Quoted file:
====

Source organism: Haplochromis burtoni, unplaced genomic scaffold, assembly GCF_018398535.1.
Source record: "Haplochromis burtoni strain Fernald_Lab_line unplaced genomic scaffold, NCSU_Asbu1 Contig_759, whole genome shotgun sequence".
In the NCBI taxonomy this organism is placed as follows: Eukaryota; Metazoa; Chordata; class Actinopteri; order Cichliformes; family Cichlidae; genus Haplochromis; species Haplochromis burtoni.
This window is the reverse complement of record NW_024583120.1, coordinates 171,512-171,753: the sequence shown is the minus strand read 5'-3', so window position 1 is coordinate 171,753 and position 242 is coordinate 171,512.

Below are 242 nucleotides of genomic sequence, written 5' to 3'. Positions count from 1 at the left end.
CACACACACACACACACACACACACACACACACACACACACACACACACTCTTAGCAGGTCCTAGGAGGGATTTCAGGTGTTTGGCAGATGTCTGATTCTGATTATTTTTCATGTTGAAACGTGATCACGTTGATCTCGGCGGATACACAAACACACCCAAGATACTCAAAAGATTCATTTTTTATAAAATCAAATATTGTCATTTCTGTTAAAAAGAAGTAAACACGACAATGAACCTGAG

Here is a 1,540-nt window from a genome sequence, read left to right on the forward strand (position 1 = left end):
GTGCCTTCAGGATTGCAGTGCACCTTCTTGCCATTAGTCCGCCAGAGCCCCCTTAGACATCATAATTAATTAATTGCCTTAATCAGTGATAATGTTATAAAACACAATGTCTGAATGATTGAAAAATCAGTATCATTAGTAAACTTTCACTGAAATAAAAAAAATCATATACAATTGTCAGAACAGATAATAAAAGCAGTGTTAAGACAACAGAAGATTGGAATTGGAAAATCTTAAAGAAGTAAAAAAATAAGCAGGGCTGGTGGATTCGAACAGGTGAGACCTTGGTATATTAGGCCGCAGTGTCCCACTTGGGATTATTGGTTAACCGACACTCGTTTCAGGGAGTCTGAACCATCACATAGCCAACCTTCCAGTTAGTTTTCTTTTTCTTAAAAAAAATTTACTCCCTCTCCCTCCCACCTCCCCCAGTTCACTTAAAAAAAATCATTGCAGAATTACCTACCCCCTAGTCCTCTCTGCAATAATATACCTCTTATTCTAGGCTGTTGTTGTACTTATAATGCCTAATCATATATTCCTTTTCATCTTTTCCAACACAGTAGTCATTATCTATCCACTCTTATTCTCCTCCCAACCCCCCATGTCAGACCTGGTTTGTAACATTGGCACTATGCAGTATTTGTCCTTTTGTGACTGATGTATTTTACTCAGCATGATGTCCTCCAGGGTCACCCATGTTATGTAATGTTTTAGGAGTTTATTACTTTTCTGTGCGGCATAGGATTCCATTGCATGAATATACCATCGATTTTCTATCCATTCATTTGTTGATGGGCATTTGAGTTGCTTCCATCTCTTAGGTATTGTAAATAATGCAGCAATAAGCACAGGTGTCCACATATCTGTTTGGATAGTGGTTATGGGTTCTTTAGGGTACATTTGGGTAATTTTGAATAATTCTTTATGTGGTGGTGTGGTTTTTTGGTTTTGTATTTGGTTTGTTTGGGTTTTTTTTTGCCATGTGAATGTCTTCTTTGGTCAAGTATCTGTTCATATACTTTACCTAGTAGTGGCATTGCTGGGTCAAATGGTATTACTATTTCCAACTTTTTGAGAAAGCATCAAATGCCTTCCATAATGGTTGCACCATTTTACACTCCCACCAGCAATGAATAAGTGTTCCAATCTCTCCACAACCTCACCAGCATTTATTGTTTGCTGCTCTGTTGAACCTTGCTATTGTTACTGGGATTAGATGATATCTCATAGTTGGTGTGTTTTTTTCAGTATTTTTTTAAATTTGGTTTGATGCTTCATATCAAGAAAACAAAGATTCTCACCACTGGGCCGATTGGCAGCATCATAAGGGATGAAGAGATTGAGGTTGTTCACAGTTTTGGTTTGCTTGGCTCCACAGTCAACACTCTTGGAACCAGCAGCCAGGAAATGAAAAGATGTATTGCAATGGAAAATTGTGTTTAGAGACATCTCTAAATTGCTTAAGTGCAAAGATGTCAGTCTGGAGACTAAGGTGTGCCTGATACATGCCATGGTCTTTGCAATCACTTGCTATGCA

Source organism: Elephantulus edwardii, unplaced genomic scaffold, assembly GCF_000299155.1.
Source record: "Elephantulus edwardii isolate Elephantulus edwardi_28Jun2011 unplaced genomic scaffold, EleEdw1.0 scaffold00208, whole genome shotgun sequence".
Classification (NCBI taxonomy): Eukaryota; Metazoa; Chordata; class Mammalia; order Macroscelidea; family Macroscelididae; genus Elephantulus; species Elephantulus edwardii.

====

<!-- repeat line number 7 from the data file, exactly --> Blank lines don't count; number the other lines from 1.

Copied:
Here is a 1,540-nt window from a genome sequence, read left to right on the forward strand (position 1 = left end):